I’ve heard it described as the most interesting mix of music and politics,” says Todd Dupler — the Recording Academy’s acting chief of advocacy and public policy officer — of the academy’s annual Grammys on the Hill event, which brings musicians together with legislators at a Washington, D.C., dinner, followed by a day of meetings on Capitol Hill. This year, on April 27, the dinner will honor Jimmy Jam and Terry Lewis, along with Reps. Ted Deutch, D-Fla., and Michael McCaul, R-Texas.
“We can connect artists with lawmakers who make decisions that affect their livelihood,” Dupler says. The night includes performances — usually by the creators being honored and others — plus members of Congress getting onstage to join the musical guests. “The members feel relaxed,” Dupler says, “and a lot of the walls come down.” Where else can former Utah senator Orrin Hatch talk with Missy Elliott (as they did at the first event, in 2001)?
This will be the 20th Grammys on the Hill — as well as the third attempt at doing one — after the 2020 and 2021 events were canceled due to the pandemic. And although the traditional 20th-anniversary gift is china, “I don’t know if I need a set of dishes,” Dupler says. Instead, the academy plans to focus on four policy priorities.
Radio Royalties For Recorded Music
The American Music Fairness Act (H.R. 4130), introduced in June by Reps. Deutch and Darrell Issa, R-Calif., would require terrestrial radio stations to pay royalties to labels and performers for their use of recordings — as they do in almost every other country in the world. “Radio is still the only industry in America that can use someone else’s intellectual property without permission or compensation,” Dupler says. Changing this has been a goal of labels and performers for decades — Frank Sinatra and Elvis Presley favored it — but broadcasters have always blocked the move. (The Local Radio Freedom Act, introduced last year, would stop this with legislation.)
“I think in this Congress we have a great opportunity to advance the bill,” Dupler says. The House Judiciary Committee, chaired by Rep. Jerrold Nadler, D-N.Y., who is interested in music industry issues, held a hearing on the legislation in February, and Dupler says “we’ve seen more artists get engaged and more traction on the Hill than in previous years.” Importantly, the act would allow American companies and performers to collect foreign radio royalties that aren’t currently remitted to the United States because of its policy.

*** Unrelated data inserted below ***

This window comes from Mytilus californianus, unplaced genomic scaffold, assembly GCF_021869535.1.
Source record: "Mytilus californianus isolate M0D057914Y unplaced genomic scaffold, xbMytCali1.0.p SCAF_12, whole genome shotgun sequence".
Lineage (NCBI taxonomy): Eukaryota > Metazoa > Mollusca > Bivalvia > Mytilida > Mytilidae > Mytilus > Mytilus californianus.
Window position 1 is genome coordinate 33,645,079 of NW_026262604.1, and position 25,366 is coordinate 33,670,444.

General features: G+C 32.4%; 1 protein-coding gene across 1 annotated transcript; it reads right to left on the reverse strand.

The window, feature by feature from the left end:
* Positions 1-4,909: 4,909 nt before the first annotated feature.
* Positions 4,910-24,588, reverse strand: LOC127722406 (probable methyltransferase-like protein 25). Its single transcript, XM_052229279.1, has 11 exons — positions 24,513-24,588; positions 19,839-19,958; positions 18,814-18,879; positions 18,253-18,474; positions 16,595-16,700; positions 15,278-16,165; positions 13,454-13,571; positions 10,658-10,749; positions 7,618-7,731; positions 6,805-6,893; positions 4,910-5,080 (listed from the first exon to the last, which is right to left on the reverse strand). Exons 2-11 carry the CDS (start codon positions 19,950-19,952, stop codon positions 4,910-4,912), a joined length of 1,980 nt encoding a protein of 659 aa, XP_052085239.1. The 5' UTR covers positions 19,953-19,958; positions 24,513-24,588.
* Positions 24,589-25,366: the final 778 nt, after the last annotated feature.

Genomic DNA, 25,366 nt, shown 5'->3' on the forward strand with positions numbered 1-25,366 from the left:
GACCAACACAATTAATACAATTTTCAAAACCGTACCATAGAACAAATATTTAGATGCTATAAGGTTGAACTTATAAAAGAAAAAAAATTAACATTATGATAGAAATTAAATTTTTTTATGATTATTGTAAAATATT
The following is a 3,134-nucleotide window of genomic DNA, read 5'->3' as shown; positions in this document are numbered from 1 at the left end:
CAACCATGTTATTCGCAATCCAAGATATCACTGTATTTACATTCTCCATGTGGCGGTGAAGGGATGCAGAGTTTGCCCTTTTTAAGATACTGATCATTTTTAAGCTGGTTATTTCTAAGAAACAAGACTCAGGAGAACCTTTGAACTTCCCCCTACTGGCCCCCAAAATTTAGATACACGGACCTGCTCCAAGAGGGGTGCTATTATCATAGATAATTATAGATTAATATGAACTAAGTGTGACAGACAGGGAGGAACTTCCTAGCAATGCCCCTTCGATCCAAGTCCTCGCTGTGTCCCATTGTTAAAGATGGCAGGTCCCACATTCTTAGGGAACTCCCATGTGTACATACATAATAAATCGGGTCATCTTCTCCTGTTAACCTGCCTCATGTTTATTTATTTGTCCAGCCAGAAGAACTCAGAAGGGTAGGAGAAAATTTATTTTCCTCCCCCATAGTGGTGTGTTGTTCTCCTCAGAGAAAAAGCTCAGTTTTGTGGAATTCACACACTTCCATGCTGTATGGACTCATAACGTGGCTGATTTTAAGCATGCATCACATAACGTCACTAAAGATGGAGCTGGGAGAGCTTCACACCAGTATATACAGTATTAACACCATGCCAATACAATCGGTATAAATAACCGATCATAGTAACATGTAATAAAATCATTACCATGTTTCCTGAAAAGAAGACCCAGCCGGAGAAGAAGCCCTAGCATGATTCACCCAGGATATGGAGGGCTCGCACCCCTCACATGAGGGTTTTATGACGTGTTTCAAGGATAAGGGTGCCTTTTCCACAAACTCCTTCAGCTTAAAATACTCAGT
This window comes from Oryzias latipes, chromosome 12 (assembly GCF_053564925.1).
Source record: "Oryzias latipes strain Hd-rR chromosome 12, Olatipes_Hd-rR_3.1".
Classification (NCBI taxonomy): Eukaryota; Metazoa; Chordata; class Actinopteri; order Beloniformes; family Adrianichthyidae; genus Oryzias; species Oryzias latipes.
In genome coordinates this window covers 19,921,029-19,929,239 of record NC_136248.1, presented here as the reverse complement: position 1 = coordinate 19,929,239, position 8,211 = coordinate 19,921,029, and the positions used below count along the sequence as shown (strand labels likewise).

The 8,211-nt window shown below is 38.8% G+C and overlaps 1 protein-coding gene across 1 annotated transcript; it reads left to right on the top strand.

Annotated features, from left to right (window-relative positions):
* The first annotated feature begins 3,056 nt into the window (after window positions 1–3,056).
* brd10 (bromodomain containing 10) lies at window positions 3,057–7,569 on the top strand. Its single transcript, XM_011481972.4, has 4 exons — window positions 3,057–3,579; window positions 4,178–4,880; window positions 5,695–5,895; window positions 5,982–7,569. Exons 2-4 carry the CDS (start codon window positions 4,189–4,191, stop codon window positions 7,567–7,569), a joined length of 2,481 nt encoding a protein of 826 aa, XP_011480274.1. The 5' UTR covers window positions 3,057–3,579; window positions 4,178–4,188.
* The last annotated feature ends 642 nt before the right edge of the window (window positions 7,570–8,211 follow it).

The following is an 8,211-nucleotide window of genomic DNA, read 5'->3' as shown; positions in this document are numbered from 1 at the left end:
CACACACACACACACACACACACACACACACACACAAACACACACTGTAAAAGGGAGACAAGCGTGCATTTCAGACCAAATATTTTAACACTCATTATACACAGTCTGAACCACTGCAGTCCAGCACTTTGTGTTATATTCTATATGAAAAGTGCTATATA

A Studio Tax Deduction
The Helping Independent Tracks Succeed (HITS) Act (H.R. 1945/S. 752), which would change a tax deduction for artists, “basically came out of COVID-19 recovery,” Dupler says. It would allow artists to deduct recording costs during the year they’re incurred, up to $150,000, as opposed to amortizing them over time. “The aim is simple: We want to get independent artists back in the studio,” Dupler says.
Although the bill would apply more broadly, it’s aimed at indie artists who finance their own recordings. It was included in the House and some Senate versions of the Build Back Better Act, which isn’t currently moving, “but we’re looking to move it,” Dupler says. “We view it as part of pandemic recovery.”
Cultural Exchange To Increase The Peace
The Promoting Peace, Education and Cultural Exchange (PEACE) Through Music Diplomacy Act (H.R. 6498) “was recently introduced by Congressman McCaul and Congressman Deutch, who happen to be our honorees, to make music a more important part of diplomatic efforts,” Dupler says. (“We’re a creative industry, so we try to come up with creative names,” he says about the name of the legislation. “It makes these bills memorable.”)
The PEACE Act directs the U.S. Department of State to work with stakeholders to create the international music exchange programs run by the Bureau of Educational and Cultural Affairs. It should be much easier to get through Congress than the kind of copyright policy legislation that often faces opposition from radio or technology companies.
Higher On-Demand Streaming Royalty Rates
The Recording Academy also wants to make its songwriter members’ feelings known about the upcoming Copyright Royalty Board proceedings to determine mechanical royalty rates for on-demand streaming services. Unlike the other issues, this doesn’t involve legislation — at least for now — since the CRB is a three-judge panel. (The upcoming proceeding will set the National Music Publishers’ Association on one side against Spotify, Amazon, Apple, Pandora and Google on the other.)
“I think members of Congress are more interested in this following the passage of the Music Modernization Act, which changed how these royalties get paid but not how they’re set,” Dupler says. “And songwriters feel a lot of frustration about what they’re getting paid.”